suspension of hostilities during a state
of war which the United States does
not recognize as existing there had
been a decision by the Washington
Administration to permit no acts of ag
gression by the Army and Navy at
Vera Crua while the mediation was be
ing carried on. In formulating an
agreement to suspend hostilities the
(Concluded on Page 2.)
HTJGH HOG AX, FOUNDED ET SKA,
IS XjEAKIXG BADLT.
Two Women Rescued by JMfesavers
After Passing Night on Boat
Wrecked on -. Spit.
FLORENCE, Or., April 29. (Special.)
With a crew of seven men refusing
to leave until the last chance of saving
the vessel is gone, the sailing schooner
Hugh Hogan, which went ashore on the
south spit near Florence yesterday, lay
in the breakers tonight while the life
saving crew stood by unable to reach
her. She is pounding heavily in the
sea and straining badly and leaking.
Little progress was made during the
day in Jettisoning the deck load on
account of the rough sea which at
high tide continually broke over the
ship. Fears are entertained she is
taking on sand through the opening of
seams and will setlte too deep to be
removed. The loss of cargo and dam
age to the vessel is estimated at $40,000.
The wives of Captain Hill and Sec
ond Slate Simons were taken from the
vessel this morning by the Umpqua
llfesavlng crew of Florence. The
women refused to leave the ship during
the night, when the fury of the break
ers made attempts of the lifesavers to
reach the boat almost impossible.
The Taquina llfesavlng crew of New
port reached the scene late last night,
but was forced .to lay outside over
night. Anchors and lines were taken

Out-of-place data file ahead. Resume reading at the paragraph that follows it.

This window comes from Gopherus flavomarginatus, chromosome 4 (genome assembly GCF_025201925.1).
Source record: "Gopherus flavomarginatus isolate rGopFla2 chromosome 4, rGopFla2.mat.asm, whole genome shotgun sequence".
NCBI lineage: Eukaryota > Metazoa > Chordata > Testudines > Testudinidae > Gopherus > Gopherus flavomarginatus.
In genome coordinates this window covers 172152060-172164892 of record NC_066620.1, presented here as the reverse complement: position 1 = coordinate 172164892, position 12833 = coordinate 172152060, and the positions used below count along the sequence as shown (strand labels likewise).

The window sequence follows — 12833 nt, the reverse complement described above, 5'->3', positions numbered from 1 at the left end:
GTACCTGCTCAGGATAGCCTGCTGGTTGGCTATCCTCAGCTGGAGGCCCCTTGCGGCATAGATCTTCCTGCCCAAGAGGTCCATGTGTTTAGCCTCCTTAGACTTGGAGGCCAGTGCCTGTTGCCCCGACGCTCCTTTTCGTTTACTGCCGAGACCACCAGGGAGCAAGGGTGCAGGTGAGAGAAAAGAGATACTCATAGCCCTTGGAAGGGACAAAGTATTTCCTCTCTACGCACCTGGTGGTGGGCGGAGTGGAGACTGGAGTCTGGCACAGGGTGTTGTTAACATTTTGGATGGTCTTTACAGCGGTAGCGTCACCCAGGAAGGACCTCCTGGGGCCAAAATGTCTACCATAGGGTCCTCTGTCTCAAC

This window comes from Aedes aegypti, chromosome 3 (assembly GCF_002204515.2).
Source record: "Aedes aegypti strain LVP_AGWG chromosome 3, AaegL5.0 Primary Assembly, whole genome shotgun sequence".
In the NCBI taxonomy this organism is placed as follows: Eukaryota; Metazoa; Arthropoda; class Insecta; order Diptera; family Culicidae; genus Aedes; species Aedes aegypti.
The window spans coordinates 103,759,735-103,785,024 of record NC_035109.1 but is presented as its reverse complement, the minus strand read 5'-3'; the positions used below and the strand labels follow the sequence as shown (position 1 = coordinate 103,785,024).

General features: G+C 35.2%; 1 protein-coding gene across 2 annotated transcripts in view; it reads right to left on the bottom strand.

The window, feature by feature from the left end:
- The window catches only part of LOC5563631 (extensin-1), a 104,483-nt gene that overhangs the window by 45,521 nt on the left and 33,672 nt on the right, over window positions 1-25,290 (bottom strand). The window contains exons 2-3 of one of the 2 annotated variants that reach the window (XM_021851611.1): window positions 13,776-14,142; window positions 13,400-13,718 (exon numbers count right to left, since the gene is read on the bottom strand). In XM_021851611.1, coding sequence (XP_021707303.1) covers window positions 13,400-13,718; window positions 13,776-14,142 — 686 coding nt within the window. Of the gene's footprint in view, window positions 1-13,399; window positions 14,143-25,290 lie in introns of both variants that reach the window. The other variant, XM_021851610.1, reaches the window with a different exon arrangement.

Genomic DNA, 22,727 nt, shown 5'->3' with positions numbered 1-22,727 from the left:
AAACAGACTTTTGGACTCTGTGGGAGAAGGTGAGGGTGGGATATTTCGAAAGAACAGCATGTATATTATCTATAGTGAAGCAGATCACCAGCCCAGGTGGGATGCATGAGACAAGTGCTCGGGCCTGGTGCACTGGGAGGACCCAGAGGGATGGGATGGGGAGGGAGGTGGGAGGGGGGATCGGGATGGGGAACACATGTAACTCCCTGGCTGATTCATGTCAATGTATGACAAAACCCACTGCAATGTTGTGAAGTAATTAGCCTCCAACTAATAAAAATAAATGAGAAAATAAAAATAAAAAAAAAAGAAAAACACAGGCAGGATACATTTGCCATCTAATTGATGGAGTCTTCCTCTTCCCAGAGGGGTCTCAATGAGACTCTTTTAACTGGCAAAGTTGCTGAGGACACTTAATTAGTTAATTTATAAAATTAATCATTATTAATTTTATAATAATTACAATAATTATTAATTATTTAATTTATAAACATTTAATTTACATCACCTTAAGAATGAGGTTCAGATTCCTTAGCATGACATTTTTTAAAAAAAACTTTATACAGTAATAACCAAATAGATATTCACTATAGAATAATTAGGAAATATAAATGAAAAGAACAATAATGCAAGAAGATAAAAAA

out by the crew this afternoon and
an attempt made to pull the Hugh
Hogan off at high water, but all efforts
were unsuccessful on account of the
wind and heavy sea.
The Hugh Hogan, carrying 350.000
feet of lumber, bound for San Fran
cisco, was being towed to sea from
Florence when the tug lost her while
crossing the bar. Fears were enter
tained last night that all the nine per
sons on board might have perished.
ILLINOIS DECISION IS CITED
Favorable Industrial Court Ruling
Held Applicable to Oregon.
SALEM, Or., April 29, (Special.)
Secretary Hinsdale, of the State Indus
trial Accident Commission, said to
day that the compensation act of Ore
gon is similar in many respects to that
of Illinois, which has Just been de
clared constitutional by the Supreme
Court of that state.
"The plaintiff in the test suit in that
state," said Mr. Hinsdale, "alleged that
it was unconstitutional to change the
theories of contrlbutary negligence, as
sumption of inks and fellow-servant,
theories which have long done service
to employers in their effort to escape
costs because of the death and Injury
to employes. The court held that the
Legislature had the right not only to
odlfy such rules, but it could abol
ish them entirely.
RATE INCREASE OPPOSED
Shippers- Contend Railroads Ought
to Grant Reduction.
WASHINGTON, April 29. Vigorous
objections were used by shippers before
the Interstate Commerce Commission
today to the proposed D per cent In
crease in freight rates by Eastern
railroads. Generally it was main
tained by counsel that the roads
through, modern methods of handling
and transporting freight, were able to
perform the service more cheaply than
formerly and that instead of increas
ing rates, they ought to make a reduc
tion. Ituch C. Butler, of Chicago, repre
senting lake-and-rail shippers, asserted
that constant increase of lake-and-
rail rates gradually - but surely was
driving traffic from the natural water
routes of the Great. Lakes - to all-rail
DEPOT MOVES AT NIGHT
Ma pie wood Objects to location
Picked by Company.
SALEM, Or., April 29. (Special.)
Three hundred residents of Maplewood,
Multnomah County, in a complaint to
the State Railroad Commission today
charge that the Oregon Electric, in
straightening a crook in its track, gave
the town a "crooked deal.
They say that one Sunday morning,
not long ago, just after the milkman
had made his rounds, they awakened
to find their station moved 1000 feet
south from its original and proper lo
cation. The new station, is is al
leged. Is inaccessible, is surrounded by
private property, is too far away from
the town, and, in fact, has not a single
redeeming feature. Stumps, ocks and